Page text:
This is just complete trash; you are very right about sharing smart pointers likely being inappropriate to a generic list. That is, simply put, a special purpose container.
    Not so fast. You can't come to a proper understanding of when it is necessary to do things such as calling Detach and Attach methods of a smart pointer for example (ala ATL's CComPtr, and e.g. through a COM method call), without first understanding what happens when using only a raw pointer. You can't fully understand how to correctly use the address-of operator, for passing the smart pointer into say an API call that fill in the pointer, without first understanding how raw pointers work.

    Yes certainly, a shared_ptr is the wrong tool for the job. One does not need to involve reference counting semantics for something that does not logically need to be shared in any way.

    However, you absolutely can teach smart pointers without needing to build a foundation of raw pointers.

    I've done it many times; I can do it because I teach both smart pointers, references, and dumb pointers as particular forms of the reference abstraction.
    I'm sure it can work to a degree. That's not to say you've scientifically evaluated both approaches to find out which was ultimately more effective. That said, neither have I. So we'll have to not claim one teaching approach trumps the other, and instead I will merely re-state that very seldom would students be taught smart pointers first, and I believe this is for a good reason.


    They absolutely should be taught in different order than you suggest.

    Treating smart pointers as a magic reference removes the complexities of getting memory management correct. By allowing students to ignore these complexities you allow them to focus on the real point of an exercise or practice project. What these exercises may be is irrelevant; if the exercise in question isn't designed specifically to teach manual memory management binding dumb pointers to the exercise only makes it more difficult and may even cause the real target to get lost in the noise.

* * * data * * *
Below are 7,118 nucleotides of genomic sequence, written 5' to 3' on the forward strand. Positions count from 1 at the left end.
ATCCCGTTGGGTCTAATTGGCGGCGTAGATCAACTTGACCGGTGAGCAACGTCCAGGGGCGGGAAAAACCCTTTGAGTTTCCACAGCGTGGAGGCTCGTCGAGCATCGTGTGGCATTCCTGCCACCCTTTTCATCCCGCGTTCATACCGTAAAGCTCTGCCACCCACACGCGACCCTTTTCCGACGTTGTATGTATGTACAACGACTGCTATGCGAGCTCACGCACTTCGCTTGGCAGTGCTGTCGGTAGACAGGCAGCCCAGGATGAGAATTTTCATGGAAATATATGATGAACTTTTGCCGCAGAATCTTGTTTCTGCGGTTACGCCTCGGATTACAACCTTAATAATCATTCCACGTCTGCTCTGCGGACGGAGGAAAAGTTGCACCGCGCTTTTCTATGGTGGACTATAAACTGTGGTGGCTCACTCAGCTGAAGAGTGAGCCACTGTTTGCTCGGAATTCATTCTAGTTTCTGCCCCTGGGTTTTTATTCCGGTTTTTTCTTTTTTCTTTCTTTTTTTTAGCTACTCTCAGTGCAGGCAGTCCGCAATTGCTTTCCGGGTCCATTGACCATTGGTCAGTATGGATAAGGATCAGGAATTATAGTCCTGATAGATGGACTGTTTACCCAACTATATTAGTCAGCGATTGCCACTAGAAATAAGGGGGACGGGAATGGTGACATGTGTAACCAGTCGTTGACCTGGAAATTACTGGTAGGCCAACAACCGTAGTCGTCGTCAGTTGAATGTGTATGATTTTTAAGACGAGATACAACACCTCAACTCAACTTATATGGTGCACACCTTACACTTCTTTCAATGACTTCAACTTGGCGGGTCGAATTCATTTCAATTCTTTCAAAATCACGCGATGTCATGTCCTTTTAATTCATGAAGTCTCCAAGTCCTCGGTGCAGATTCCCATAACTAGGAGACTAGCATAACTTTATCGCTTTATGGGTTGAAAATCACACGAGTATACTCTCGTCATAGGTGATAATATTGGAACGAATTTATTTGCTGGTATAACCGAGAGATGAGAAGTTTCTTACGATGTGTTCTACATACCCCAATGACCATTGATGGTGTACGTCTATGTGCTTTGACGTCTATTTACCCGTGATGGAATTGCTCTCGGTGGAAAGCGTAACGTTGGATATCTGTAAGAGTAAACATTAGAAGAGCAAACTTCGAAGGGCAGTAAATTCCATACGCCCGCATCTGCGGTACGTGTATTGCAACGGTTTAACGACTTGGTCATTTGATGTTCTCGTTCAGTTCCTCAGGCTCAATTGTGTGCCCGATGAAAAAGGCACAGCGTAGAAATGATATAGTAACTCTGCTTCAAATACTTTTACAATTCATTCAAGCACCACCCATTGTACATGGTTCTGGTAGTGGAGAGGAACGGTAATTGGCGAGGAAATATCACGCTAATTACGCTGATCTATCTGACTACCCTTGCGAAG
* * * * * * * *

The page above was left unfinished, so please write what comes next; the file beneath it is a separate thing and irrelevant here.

That's just it, the real point of building a linked-list typically is about manual memory management, and learning about pointers. In my opinion, the exercise of building a linked-list is the best exercise for learning the combination or raw-pointers and manual memory management. To me, that's the whole purpose of doing this. Using smart pointers takes all of what I think the exercise is intended to teach, away.

    Then, at some point, manual memory management may be taught. You teach them by saying: "Here is how the magic works.". They can focus on those details. They can learn to appreciate the magic and the difficulty in isolation without having to worry about implementing particular data structures.

    Then, at some point, you can teach them the concepts of data structures by having them implement the data structures themselves. They already know pointers; they don't have to learn them as part of the data structure; they can just focus on the data structure.
    Sure, yes a top-down approach, I understand.

    What you suggest is the same as suggesting that dumb arrays and manual memory management should be taught before using `std::vector<???>'. That is a silly thing indeed. We know that programmers get it wrong; we even know that experienced programmers get it wrong. By allowing the students to ignore that complexity with the use of `std::vector<???>' they can focus on higher level targets that are more important at the beginner level. An example might be processing an array of values from input such as finding the largest value; that is an important early project, and by letting the student focus on that, and not memory management, the student can start to appreciate the abstract notion of an array without needing or even caring about pointers.